Reason #66: Getting your home certified by the National Organization for Alternative Housing (NOAH) may make it easier to purchase coverage from some insurers, says Answer Financial. <- possibly but not a necessity – as shown in previous answer
Reason #67: The insurance site also recommends that if a tiny home is mobile, it should be certified by the Recreational Vehicle Industry Association. <- this actually has drawbacks because some insurance agencies won’t cover a full time RV resident. You would probably have to shop around. Mine is fully covered and I am not RVIA certified.
Reason #68: Builders who are RVIA certified can provide an RV VIN (vehicle identification number), which also makes it easier to get tiny homes registered. <- my trailer has a VIN number that is registered. The tiny house built on top of it isn’t but the trailer is and thus has a license plate and registration fees.
Reason #69: Don’t expect your tiny home to appreciate like a traditional dwelling, says Answer Financial <- can’t say but I would imagine so. However, I don’t think most tiny house dwellers go into it for the resale value. I think most of us go into it for the “now” value. In which money we’re saving now will add up to what would be a resale value.
Reasons #70-77: People who have left comments on Oregon live stories have other reasons to dislike tiny houses. Here’s a small sampling:
goodbyeoregon Gives new meaning to “trailer trash.” <- actually most tiny house dwellers are middle income and prefer to live tiny for sustainability reasons, freedom to travel, and economic. Have you seen how much some tiny houses costs??? I wouldn’t have that’s trailer trash.
KKStJohn “The $78,000 price tag on the 280 sqft house is absurd. Maybe $8,000.” <- it all depends on what you value, right? Plus, you can get a tiny house for less than that. =)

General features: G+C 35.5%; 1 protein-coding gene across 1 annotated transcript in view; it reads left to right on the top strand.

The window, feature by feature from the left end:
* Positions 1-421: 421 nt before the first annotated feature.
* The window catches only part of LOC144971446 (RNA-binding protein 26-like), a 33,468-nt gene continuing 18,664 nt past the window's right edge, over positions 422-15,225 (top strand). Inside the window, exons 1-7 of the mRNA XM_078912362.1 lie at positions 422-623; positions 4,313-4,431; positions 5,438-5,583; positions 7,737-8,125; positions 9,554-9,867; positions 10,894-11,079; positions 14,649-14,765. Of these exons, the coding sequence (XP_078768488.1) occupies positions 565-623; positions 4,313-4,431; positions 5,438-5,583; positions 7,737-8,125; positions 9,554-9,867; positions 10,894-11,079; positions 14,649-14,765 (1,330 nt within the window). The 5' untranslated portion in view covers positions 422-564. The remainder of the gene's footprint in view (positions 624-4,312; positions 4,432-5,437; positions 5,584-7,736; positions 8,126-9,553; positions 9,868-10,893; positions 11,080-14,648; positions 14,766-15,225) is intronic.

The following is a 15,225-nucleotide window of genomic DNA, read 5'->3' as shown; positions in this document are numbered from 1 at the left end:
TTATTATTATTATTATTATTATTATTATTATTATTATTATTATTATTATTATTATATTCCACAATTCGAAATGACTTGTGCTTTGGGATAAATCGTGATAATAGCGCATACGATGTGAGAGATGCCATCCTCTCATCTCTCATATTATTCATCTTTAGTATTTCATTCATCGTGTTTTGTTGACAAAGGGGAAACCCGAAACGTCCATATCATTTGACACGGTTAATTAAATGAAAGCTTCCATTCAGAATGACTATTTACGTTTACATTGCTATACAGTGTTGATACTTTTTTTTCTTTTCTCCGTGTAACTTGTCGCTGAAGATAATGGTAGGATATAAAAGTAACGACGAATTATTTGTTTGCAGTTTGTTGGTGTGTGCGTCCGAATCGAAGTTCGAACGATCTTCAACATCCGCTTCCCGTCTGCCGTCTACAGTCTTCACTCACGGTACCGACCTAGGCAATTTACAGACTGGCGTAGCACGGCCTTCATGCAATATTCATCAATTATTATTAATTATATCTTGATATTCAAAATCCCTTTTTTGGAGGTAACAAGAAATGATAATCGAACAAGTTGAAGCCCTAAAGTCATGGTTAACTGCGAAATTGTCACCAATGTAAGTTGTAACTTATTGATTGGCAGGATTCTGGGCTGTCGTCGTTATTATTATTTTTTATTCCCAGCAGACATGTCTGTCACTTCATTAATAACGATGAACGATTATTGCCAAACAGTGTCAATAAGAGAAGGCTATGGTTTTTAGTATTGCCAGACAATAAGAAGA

Tobi “Conceivably people who want to live in an RV park could buy an RV and rent space in an RV park…but these folks want to live in someone’s backyard with an extension cord heading to some main building because these are cute and RV Parks are transient and not-so-cute? Build it for free but rent a space for it at $750 a month and you might as well just move into an apartment…” <- I can see the point in this one but it also depends on the area’s cost of living. If your renting land for $750 a month I bet rent prices are also pretty steep. Here’s an example: I pay $250 and utilities in my current and previous locations. RV parks around my area go for $350-$400 and include utilities. Rent for a 1 bedroom apartment in a nice area of town (comparable to where I’m parked) go for around $750-$1,000 so I think things are all relative.
bms1211 “Not legal. Stop posting this stuff. It has been posted, discussed and dissected. You still like defending this person? Do a little research before you try to come to the aid of criminals who admit to the crime in your ‘article’ and yet still feel they were the ones wronged.” <- not legal in city limits but not, not legal. =)
RailwayMan “She knew it wasn’t legal when she built it, and now she wants the laws ignored for her personal gain; go fish, Ms. Dummy!” <- well, each city has different zoning laws so it could potentially be legal in some city limits. Plus, they are mobile so you can move it wherever and they can get parked in RV parks.
Viking2014 “They were not paying property taxes.” <- I pay registration and taxes on my trailer plus enough other taxes to live in this city.
native57 “The money they spent on a tiny house could have gone a long way toward a down payment on a home, or rent.” <- is a tiny house not a home? I plan to pay off my tiny house and live “rent” free afterwards then it becomes my vacation house. My goals are not to have a down payment on a traditional house. I’ve been there and done that. it was stressful and a lot of work. Right now my house is manageable and I can come and go as I please since I don’t have to worry about cutting the grass, removing the snow, watering the lawn, making sure the latest earthquake didn’t cause any foundation issues, etc.
Yeah, I know tiny houses aren’t for everyone. They have their own difficulties and set of circumstances, however, they are also pretty darn cool and I can honestly say I have a pretty good lifestyle.
What do you think?